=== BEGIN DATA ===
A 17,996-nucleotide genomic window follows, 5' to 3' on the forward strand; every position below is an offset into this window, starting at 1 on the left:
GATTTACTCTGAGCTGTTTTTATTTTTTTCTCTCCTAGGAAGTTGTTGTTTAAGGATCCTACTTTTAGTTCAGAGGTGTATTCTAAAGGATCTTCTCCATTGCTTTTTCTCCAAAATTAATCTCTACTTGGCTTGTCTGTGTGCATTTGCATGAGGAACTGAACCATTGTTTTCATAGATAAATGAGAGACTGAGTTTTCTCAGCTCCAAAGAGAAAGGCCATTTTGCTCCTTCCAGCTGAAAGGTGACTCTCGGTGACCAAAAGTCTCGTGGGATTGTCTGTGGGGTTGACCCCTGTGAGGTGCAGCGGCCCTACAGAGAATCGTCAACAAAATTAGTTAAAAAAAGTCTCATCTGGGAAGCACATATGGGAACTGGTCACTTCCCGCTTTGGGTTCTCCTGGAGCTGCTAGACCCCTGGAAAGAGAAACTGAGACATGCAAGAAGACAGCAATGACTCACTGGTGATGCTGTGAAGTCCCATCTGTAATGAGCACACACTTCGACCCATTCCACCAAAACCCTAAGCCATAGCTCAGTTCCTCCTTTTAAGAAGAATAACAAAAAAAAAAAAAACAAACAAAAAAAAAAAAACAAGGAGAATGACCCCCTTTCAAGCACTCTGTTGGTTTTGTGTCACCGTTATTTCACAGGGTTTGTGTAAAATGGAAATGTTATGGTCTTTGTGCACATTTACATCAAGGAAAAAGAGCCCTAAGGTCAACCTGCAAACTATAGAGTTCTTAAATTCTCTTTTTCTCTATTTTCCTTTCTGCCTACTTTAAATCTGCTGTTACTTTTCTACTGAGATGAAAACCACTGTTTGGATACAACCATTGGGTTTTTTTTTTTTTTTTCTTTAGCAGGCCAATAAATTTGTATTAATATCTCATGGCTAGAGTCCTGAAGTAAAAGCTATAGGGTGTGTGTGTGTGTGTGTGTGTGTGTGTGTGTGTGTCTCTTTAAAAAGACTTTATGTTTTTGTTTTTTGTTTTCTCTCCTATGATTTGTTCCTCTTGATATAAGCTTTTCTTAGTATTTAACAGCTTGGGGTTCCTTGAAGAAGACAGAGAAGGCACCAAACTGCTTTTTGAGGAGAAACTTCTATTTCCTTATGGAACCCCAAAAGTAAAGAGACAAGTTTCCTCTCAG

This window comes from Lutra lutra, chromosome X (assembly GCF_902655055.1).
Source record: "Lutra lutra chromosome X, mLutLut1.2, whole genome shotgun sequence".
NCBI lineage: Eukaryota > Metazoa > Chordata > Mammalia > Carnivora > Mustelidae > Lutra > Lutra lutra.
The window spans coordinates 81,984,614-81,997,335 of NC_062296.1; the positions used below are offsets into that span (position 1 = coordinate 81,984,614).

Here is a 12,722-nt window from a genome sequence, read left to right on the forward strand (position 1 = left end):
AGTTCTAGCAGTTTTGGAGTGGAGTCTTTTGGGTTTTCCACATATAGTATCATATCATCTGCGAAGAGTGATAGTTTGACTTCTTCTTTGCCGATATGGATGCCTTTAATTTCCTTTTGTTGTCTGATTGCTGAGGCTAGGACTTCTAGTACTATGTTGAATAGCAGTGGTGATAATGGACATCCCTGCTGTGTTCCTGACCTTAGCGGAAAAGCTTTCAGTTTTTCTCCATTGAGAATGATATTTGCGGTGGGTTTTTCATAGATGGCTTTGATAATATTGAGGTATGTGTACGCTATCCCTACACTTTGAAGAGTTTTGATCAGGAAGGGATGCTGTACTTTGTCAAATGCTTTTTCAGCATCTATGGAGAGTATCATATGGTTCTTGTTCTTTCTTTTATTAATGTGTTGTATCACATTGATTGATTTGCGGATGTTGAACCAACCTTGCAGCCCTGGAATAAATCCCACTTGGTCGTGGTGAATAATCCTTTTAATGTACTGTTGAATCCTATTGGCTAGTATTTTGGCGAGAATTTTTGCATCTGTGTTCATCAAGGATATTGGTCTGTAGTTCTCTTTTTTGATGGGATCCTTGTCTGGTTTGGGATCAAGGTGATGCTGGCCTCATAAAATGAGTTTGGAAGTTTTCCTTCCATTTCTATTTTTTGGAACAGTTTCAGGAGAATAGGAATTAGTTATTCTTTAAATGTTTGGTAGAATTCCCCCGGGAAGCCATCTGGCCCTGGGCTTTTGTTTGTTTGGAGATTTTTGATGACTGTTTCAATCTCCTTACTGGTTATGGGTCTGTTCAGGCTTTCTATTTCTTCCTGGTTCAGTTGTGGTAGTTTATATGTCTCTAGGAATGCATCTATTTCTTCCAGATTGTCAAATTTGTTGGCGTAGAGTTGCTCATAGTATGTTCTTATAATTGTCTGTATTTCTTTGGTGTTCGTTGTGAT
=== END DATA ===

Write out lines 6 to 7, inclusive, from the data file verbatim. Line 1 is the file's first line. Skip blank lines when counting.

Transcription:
The window spans coordinates 81,984,614-81,997,335 of NC_062296.1; the positions used below are offsets into that span (position 1 = coordinate 81,984,614).

Here is a 12,722-nt window from a genome sequence, read left to right on the forward strand (position 1 = left end):